William Styron, The Confessions of Nat Turner
Svetlana Alliluyeva, Twenty Letters to a Friend
George Kennan, Memoirs, 1925–1950

Here's where you come in. I'm hoping that you may have some background on some of these books.  Nabokov, I will confess to a prejudice against him, though maybe that is a good reason to try it.  Phyllis Diller's Marriage Manual is just to ridiculous, I may have to read that......I think I would like to try and read both the Marquez book and the Nobel prize writer's book in the original Spanish.  Now there is a truly psychotic goal, but one must dream big.  Naipul, again, haven't read enough of his.....

Any words on that?  Who the heck was Nat Turner anyway.  Feel like I should know....he makes it on three times.

On another note, Dave Eggar's What is the What came in the mail today.  I have never walked home so slowly from the post office, and it is only with the greatest difficulty that I have done anything else today.  Eggars is an amazing guy.  If you haven't seen his Ted Talks lecture, you should....wish it weren't so late, I'd like to see it again.  He is writing the auto-biography of another man.  A Sudanese man who managed to escape the horrors of what has happened there.  It is an utterly compelling bit of stunningly beautiful writing.  Cannot recommend it highly enough, and I am only at page 36.

All of the author's proceeds from the book belong to the man who tells the story, Valentino Achak Deng and are to benefit the Sudanese, both in Sudan and elsewhere.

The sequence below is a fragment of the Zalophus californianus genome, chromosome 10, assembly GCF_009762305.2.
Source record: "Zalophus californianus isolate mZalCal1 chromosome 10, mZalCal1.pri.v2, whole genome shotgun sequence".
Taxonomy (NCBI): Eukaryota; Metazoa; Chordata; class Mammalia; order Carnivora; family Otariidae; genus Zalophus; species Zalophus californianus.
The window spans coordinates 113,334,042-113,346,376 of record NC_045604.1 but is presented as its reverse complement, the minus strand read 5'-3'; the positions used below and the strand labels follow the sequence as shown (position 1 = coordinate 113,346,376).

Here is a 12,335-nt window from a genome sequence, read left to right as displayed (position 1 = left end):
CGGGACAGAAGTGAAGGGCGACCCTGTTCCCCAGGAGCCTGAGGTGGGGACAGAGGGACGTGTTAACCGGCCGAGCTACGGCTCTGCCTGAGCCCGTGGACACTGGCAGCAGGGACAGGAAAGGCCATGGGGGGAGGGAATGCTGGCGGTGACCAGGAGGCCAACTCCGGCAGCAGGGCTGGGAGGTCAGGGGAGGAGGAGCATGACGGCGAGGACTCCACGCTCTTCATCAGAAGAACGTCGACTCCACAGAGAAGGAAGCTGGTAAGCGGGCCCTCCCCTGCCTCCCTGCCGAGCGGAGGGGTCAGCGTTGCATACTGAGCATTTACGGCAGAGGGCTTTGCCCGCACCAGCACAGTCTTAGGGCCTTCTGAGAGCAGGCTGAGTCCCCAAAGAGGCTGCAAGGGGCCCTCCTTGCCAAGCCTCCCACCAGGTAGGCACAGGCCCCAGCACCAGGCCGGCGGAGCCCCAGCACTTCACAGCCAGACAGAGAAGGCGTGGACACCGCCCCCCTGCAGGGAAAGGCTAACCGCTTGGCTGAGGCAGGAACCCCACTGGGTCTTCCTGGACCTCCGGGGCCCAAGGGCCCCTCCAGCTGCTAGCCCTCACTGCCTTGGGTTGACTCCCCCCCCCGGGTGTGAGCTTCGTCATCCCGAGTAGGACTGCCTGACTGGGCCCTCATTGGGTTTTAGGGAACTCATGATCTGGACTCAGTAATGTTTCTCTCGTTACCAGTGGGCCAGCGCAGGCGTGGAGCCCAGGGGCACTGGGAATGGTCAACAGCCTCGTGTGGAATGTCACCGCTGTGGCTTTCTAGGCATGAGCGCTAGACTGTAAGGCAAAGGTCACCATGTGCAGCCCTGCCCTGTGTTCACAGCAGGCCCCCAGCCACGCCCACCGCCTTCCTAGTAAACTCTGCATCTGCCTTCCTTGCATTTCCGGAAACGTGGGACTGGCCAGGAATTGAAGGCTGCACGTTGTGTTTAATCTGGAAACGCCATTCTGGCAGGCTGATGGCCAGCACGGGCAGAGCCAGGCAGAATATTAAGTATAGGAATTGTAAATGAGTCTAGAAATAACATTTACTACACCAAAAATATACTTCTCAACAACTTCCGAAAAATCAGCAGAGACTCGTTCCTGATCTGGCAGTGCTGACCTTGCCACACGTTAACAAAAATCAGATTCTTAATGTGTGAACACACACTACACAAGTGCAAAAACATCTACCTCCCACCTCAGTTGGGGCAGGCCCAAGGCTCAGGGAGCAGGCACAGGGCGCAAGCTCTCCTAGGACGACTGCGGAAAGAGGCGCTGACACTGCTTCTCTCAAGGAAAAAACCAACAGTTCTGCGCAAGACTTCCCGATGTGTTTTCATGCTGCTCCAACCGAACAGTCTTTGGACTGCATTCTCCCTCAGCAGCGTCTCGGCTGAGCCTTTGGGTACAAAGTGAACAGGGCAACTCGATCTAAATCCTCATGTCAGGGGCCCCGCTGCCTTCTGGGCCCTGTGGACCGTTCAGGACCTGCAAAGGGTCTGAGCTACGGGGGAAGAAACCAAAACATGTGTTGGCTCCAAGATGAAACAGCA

Amazing in every single little way.


oreneta said...

I apologise for the post. I am having totally weird editing and layout problems tonight and I must sleep.

Beth said...

The post layout is certainly an eye-catcher!

Although not up for the year of my birth book challenge right now, I’m going to keep it in mind. Choosing any year is a great book source idea.
I loved Eggar’s A Heartbreaking Work of Staggering Genius. Sam has What is the What somewhere in this messy house – I’m going to find it.

Lynda said...

This post looks like a Ransom Note... just who are you holding?

I have noticed this book challenge going around, but when I googled 1965, the first book on the list was DUNE... I think not... that book was sitting on my father's book shelf for the whole of my childhood. Didn't Sting star in the movie?

Beth said...

that's a really good idea for the books Rocky! and ya, the post th ingie? creeeeepy!!!!!! ;)

Helen said...

Don't touch J K Galbraith unless you have insomnia problems - I had to read it for A level economics. I love Mary Stuart, though the Gabriel Hounds isn't her best book. The Merlin trilogy is really good though. The rest, I'm afraid, I haven't read.

oreneta said...

Beth, find it. It is one of those books I am taking with me everywhere I go incase I get a second to read it.....

Lynda, I agree, mine seems to be a rather dismal year too......seem to have escaped the formatting problems today anyway.

Beth, nothing like weirding out your friends once in a while....

Helen...thanks for the heads up....I'll consider the Mary Stuart anyway.